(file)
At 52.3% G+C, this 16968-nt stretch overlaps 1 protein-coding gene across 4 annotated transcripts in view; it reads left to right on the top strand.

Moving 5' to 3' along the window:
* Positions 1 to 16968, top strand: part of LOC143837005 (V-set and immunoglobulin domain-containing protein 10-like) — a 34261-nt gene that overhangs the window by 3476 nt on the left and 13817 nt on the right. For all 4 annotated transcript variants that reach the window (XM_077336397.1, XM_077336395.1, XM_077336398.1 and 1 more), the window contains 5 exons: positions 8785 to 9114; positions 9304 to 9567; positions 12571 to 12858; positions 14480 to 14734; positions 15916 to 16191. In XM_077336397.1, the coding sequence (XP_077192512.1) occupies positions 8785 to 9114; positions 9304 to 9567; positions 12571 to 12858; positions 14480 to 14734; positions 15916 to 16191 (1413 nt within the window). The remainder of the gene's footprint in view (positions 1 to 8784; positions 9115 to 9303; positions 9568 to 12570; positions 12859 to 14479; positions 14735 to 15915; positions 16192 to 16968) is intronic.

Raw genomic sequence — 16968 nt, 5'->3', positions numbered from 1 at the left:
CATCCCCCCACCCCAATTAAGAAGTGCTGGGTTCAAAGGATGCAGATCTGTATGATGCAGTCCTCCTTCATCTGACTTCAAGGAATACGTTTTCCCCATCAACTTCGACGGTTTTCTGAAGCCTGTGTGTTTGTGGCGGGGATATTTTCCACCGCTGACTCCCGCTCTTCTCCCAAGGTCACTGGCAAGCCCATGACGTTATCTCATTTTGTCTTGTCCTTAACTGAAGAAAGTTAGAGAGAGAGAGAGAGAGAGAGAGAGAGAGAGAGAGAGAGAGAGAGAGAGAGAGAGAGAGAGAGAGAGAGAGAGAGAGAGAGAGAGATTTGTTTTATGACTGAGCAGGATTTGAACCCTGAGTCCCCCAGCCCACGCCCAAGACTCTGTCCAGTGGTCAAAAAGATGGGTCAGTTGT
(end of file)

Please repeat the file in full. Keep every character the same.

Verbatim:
At 52.3% G+C, this 16968-nt stretch overlaps 1 protein-coding gene across 4 annotated transcripts in view; it reads left to right on the top strand.

Moving 5' to 3' along the window:
* Positions 1 to 16968, top strand: part of LOC143837005 (V-set and immunoglobulin domain-containing protein 10-like) — a 34261-nt gene that overhangs the window by 3476 nt on the left and 13817 nt on the right. For all 4 annotated transcript variants that reach the window (XM_077336397.1, XM_077336395.1, XM_077336398.1 and 1 more), the window contains 5 exons: positions 8785 to 9114; positions 9304 to 9567; positions 12571 to 12858; positions 14480 to 14734; positions 15916 to 16191. In XM_077336397.1, the coding sequence (XP_077192512.1) occupies positions 8785 to 9114; positions 9304 to 9567; positions 12571 to 12858; positions 14480 to 14734; positions 15916 to 16191 (1413 nt within the window). The remainder of the gene's footprint in view (positions 1 to 8784; positions 9115 to 9303; positions 9568 to 12570; positions 12859 to 14479; positions 14735 to 15915; positions 16192 to 16968) is intronic.

Raw genomic sequence — 16968 nt, 5'->3', positions numbered from 1 at the left:
CATCCCCCCACCCCAATTAAGAAGTGCTGGGTTCAAAGGATGCAGATCTGTATGATGCAGTCCTCCTTCATCTGACTTCAAGGAATACGTTTTCCCCATCAACTTCGACGGTTTTCTGAAGCCTGTGTGTTTGTGGCGGGGATATTTTCCACCGCTGACTCCCGCTCTTCTCCCAAGGTCACTGGCAAGCCCATGACGTTATCTCATTTTGTCTTGTCCTTAACTGAAGAAAGTTAGAGAGAGAGAGAGAGAGAGAGAGAGAGAGAGAGAGAGAGAGAGAGAGAGAGAGAGAGAGAGAGAGAGAGAGAGAGAGAGAGAGAGATTTGTTTTATGACTGAGCAGGATTTGAACCCTGAGTCCCCCAGCCCACGCCCAAGACTCTGTCCAGTGGTCAAAAAGATGGGTCAGTTGT